The Army, however, seems to be much more willing to throw their nurses into more dangerous areas.

    If I'm looking to get in the s***, so to speak, would the Army be a better option?

    Thanks for any answers!

    Chuck
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  2. Visit Chuckleface profile page

    About Chuckleface

    Joined: Jun '17; Posts: 17; Likes: 2
    from SC , US

    24 Comments

  3. by   ArmyMedicRN
    The Army is the branch to join if you want to fight in a war. They are the branch that fights on land. Know that nurses aren't a combat arms job, but they do still have units that are deployed with nurses, such as an FST or CSH. Army is way more highspeed by any measure and you will have way more possibilities to test your mettle and resolve; however, they don't have ranks with cool names like Commander .
  4. by   Pixie.RN
    I can only say "Commander" like the alien guy in Galaxy Quest. Hahaha.

    I would go Army. Because I did, lol.
  5. by   Chuckleface
    Thanks for the comments. Sounds like the Army would be my best bet. Thankfully my school recently partnered with another school to provide ROTC, so I think I'll look into that.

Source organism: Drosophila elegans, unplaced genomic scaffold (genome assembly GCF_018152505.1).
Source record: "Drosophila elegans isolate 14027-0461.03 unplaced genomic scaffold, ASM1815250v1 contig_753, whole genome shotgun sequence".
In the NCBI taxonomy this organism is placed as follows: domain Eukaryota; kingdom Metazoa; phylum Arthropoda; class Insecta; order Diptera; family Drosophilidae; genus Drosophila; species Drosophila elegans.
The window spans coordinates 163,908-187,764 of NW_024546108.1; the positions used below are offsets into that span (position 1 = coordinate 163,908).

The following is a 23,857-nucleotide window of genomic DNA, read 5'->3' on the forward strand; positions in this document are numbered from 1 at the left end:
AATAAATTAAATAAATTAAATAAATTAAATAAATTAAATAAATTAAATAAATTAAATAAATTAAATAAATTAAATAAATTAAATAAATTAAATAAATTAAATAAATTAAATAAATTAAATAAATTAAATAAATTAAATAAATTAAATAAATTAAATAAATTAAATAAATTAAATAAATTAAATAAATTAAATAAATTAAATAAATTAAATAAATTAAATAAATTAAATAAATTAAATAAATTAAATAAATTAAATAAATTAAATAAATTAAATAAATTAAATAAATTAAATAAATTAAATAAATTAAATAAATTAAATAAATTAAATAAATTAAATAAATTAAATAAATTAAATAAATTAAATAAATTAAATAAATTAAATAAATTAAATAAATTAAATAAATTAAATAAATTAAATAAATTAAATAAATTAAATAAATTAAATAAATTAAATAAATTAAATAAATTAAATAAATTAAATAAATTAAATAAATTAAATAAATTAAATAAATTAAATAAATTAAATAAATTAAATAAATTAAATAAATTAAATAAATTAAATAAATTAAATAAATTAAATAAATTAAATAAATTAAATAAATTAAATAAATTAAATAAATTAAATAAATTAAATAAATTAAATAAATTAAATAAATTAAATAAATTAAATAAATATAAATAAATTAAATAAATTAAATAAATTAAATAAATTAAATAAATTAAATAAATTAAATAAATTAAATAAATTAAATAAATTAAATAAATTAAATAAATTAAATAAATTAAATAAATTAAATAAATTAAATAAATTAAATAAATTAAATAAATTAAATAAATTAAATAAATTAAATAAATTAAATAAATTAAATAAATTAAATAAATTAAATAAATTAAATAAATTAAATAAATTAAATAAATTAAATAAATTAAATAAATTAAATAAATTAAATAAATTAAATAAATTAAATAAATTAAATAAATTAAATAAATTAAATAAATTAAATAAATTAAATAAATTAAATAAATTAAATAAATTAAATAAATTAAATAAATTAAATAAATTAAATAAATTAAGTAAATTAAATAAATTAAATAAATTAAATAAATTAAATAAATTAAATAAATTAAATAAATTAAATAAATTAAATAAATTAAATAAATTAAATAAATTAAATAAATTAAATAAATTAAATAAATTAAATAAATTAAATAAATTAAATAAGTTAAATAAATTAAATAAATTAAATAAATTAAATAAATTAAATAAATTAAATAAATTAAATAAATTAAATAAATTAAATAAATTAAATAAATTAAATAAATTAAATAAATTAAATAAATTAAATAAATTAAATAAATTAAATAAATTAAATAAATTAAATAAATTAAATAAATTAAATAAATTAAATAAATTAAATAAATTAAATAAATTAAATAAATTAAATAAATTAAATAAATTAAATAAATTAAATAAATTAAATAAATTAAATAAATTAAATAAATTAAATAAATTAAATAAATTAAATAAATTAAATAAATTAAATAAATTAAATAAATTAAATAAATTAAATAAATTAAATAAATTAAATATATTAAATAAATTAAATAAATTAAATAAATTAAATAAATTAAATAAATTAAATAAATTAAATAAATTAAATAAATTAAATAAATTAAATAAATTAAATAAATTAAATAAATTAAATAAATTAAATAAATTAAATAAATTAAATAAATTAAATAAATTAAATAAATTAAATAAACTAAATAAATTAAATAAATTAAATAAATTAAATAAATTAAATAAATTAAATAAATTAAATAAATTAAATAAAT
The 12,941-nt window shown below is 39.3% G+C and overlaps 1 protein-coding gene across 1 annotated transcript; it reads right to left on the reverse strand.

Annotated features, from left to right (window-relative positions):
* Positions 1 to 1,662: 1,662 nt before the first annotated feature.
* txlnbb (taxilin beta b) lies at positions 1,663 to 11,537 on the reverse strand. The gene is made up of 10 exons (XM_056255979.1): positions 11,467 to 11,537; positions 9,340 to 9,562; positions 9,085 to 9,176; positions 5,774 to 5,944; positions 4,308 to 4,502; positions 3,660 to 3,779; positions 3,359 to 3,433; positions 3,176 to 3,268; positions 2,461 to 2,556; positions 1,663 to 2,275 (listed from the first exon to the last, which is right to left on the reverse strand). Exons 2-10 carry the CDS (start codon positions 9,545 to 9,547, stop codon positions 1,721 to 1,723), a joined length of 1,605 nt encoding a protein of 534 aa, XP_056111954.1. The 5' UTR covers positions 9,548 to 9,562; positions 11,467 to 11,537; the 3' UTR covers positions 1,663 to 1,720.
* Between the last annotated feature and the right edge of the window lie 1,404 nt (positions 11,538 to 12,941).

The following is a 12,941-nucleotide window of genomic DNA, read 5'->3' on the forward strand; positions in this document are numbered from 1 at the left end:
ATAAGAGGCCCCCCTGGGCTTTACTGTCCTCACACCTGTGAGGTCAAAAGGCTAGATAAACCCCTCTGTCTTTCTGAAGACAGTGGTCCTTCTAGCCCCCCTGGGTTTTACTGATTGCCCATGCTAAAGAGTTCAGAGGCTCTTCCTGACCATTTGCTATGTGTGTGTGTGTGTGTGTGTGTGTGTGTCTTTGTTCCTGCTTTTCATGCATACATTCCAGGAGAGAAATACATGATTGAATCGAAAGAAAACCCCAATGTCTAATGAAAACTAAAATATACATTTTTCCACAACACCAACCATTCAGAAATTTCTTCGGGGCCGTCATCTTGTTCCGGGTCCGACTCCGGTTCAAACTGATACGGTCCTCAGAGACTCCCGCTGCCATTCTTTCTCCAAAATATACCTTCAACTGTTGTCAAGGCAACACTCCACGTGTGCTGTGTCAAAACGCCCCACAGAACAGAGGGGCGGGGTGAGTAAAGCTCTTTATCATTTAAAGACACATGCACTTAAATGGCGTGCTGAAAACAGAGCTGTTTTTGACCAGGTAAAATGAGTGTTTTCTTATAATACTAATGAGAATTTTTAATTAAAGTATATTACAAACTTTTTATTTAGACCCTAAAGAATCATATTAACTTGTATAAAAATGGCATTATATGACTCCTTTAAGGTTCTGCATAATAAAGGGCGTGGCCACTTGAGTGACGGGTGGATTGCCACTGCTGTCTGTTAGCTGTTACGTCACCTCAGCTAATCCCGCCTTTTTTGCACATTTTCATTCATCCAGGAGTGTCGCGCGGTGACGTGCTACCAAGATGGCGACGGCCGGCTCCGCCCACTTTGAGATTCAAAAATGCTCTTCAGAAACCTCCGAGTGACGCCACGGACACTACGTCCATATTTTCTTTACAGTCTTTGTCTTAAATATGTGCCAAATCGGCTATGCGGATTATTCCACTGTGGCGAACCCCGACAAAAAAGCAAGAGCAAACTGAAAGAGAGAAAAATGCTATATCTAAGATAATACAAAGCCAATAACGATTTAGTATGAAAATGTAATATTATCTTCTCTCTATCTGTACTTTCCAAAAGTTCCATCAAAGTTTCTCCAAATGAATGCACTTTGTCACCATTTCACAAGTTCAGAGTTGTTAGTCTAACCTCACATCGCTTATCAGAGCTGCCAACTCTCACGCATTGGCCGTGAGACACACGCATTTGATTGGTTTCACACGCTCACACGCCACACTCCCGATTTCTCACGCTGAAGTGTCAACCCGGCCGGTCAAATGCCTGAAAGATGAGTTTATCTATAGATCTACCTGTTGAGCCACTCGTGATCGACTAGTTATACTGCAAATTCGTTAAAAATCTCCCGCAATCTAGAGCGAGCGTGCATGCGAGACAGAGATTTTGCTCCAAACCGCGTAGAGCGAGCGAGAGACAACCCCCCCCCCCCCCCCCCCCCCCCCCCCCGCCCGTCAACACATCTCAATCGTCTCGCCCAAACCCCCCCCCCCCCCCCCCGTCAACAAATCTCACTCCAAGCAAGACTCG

6. by   jfratian
    Pretty sure the Navy is a little 'higher-speed' with at least running...just saw a military times story that had the Army as the branch with the most people with 'overweight' BMIs (10.5%)

    I would add that each of the three branches (yes even the AF) has some sort of high-speed, high-ops tempo medical team(s) that include nurses. Since I'm the AF guy here, I'll clue you into the AF's SOST (special operations surgical team); you'll find it on google. We also have pretty much all of the medical air transport teams (such as CCATT-critical care air transport team and TCCET-tactical critical care evacuation team).